NFL not behind Oakland Mayor Libby Schaaf absence from meeting

A story in the San Francisco Chronicle Sunday indicated Oakland mayor Libby Schaaf was not invited by the NFL to an important meeting this week to update the league on plans to build the Raiders a new Bay Area stadium.

It raised questions why NFL vice president Eric Grubman would make a trip all the way to Oakland from New York to get the lowdown on the latest stadium development, only for the NFL to cut off the very important voice of the acting mayor from the proceedings.

Considering the Raiders and San Diego Chargers have teamed to build a stadium in Carson as a back up if things don’t work out in their current cities – and time is running out on San Diego and Oakland to offer viable stadium plans to keep their teams local – it all seemed so conspicuous.

Before reading anything more into it, though, it’s important to understand it was not the NFL’s decision or wish to keep Mayor Schaaf off the guest list.

In fact, the league’s reaction to her absence was a mixture of surprise and displeasure according to sources close to the situation.

So, who’s decision was it?

Two sources confirmed to me Floyd Kephart, the developer behind the Coliseum City project in which a Raiders stadium would emerge as part of a grand real estate development on the site of their current home, was in charge of compiling the attendee list on the development and political side.

It consisted of Alameda County Supervisor Scott Haggerty, Oakland City Council President Lynette Gibson McElhaney and Kephart.

Raiders owner Mark Davis and team President Marc Badain were there for the Raiders and Grubman attended on behalf of the NFL.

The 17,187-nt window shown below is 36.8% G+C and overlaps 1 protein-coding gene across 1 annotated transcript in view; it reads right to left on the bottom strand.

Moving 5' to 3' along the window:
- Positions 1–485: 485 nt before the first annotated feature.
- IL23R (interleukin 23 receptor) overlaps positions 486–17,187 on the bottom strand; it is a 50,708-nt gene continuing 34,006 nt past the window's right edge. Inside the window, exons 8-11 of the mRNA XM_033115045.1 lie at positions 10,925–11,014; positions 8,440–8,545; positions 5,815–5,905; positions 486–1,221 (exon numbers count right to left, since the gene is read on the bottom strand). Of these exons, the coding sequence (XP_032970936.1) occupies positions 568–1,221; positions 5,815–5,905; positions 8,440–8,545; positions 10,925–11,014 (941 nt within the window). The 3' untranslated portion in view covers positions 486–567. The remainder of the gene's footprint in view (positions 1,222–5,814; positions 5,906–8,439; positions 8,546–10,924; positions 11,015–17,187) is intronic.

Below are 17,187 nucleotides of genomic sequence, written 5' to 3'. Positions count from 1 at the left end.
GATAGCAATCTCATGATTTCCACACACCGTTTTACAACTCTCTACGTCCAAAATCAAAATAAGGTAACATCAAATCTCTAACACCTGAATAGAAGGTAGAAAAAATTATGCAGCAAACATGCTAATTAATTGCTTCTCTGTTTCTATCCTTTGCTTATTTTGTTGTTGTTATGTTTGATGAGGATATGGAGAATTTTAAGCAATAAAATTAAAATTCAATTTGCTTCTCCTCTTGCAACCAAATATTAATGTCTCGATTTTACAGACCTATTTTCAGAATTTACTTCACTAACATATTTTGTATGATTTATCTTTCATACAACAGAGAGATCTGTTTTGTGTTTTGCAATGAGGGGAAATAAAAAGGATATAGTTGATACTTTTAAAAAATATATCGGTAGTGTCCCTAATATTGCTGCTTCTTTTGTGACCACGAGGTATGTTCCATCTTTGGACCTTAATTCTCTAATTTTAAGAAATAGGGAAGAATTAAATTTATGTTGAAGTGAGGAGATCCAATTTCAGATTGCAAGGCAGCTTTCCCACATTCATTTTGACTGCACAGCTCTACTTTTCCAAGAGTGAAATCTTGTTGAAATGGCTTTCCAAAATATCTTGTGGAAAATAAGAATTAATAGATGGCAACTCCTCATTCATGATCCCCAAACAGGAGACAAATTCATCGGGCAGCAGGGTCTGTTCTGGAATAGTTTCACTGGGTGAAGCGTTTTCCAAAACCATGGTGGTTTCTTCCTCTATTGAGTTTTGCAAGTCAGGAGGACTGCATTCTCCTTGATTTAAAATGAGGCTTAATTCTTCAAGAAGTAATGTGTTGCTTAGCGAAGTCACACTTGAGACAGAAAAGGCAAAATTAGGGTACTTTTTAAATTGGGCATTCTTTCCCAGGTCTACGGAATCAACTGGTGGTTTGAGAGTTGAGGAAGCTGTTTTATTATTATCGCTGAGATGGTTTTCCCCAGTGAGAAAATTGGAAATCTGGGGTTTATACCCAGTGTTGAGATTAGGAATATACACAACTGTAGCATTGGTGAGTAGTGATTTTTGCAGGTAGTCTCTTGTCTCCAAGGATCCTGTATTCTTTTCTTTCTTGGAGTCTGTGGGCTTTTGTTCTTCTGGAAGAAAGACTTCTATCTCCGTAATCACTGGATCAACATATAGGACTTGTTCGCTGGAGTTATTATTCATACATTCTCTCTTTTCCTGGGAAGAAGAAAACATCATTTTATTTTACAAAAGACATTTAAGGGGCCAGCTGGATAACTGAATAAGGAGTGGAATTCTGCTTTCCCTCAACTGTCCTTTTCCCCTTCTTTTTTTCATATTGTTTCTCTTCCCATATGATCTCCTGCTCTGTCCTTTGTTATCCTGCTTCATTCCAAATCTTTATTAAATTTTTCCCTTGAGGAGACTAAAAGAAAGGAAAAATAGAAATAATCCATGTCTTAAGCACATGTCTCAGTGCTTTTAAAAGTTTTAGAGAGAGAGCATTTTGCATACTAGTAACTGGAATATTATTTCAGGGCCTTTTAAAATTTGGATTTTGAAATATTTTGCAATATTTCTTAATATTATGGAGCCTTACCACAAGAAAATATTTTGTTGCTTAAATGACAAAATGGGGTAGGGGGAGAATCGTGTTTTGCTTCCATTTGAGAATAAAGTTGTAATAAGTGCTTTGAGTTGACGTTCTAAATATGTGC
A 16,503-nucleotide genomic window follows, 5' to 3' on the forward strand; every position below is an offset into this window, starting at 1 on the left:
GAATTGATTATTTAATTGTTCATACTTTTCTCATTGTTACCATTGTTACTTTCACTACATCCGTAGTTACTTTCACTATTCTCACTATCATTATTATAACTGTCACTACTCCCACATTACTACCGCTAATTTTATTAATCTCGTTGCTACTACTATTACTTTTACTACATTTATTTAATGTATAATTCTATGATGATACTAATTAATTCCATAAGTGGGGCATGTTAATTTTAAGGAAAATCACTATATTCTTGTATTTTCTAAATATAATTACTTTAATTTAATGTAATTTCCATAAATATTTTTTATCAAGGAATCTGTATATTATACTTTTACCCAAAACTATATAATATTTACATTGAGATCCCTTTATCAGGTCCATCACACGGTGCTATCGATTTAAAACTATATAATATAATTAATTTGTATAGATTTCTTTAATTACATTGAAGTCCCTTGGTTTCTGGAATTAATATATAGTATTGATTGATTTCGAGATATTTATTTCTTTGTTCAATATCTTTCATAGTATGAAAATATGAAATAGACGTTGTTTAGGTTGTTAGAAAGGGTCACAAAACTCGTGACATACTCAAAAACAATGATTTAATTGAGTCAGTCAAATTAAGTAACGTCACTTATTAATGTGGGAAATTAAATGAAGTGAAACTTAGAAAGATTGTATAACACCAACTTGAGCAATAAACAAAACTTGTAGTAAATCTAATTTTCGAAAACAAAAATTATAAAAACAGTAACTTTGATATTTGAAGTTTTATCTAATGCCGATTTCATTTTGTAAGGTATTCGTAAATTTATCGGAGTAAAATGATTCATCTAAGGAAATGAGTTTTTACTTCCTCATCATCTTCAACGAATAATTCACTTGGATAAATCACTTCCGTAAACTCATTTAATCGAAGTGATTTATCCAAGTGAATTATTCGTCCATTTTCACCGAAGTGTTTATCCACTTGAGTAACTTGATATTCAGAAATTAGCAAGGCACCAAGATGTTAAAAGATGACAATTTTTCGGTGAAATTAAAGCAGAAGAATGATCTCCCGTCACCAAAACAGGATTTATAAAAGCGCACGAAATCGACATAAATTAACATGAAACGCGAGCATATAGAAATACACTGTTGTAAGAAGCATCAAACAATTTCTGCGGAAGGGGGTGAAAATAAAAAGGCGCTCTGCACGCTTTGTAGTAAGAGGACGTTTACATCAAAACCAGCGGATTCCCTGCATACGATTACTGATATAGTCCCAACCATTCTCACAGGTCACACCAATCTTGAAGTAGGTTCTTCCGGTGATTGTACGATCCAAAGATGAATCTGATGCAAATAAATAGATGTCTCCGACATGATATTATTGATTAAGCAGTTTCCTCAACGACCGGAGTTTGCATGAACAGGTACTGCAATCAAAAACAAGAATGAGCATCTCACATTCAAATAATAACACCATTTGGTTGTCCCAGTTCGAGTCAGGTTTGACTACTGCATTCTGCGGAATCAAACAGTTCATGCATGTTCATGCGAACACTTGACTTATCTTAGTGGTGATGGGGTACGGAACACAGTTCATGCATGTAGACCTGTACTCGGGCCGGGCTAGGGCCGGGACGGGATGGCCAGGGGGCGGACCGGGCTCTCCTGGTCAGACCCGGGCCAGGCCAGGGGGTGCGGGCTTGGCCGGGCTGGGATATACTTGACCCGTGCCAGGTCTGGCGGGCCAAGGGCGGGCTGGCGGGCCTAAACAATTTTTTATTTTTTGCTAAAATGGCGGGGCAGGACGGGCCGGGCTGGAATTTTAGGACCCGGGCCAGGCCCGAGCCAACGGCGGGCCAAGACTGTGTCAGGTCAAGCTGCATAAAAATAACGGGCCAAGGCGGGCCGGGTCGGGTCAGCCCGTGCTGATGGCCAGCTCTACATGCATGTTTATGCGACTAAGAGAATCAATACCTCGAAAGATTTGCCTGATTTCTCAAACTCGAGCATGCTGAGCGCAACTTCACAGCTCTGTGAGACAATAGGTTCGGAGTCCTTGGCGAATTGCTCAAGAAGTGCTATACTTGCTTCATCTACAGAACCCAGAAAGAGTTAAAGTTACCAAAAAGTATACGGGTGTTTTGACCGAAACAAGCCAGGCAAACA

Kephart told me via text today Schaaf’s absence was planned, but when I asked in a follow-up text Sunday why the mayor wouldn’t be there when it’s abundantly clear her presence was important to the NFL, he did not respond.

Kephart sent me the following text early Monday morning:

“I am not in charge of anything except New City and
Renaissance activities. In Oakland that means contribution to the
(Exlusive Negotiation Agreement, ENA). The NFL meeting was a pure status meeting and not a “negotiating” or definitive meeting. The City and County need the
information being prepared via the ENA and individually by their
respective staffs before addressing the issues related to the Raiders.
Everybody needs to stop making up stories that aren’t there and learn
that process in government trumps outside politics. We are following
a process developed to enable the City, County, New City and the
Raiders to make a decision. This will not speed up but will be done

Nevertheless, the sense I get is the NFL wasn’t happy with how it all went down, and there are growing concerns with Oakland and Alameda’s decision to put all their eggs in the Kephart basket despite little evidence he is capable of pulling off such an ambitious plan.

As it is, the NFL typically has issues when cities make deals with outside developers to spearhead stadium projects, worrying the developers needs and desires sometimes contradict and cut into the team and NFL objectives.

Let alone a developer who doesn’t have a major development deal on his resume and has been conspicuously guarded with where his money is coming from.

Throw in the fact Kephart didn’t ask Mayor Schaaf to attend, or a combination of Kephart and Schaaf felt it was in her or their best interests she not be there, and the NFL left Oakland with more questions than answers.

And it leaves the Raiders wondering just how much longer they’ll call Oakland home.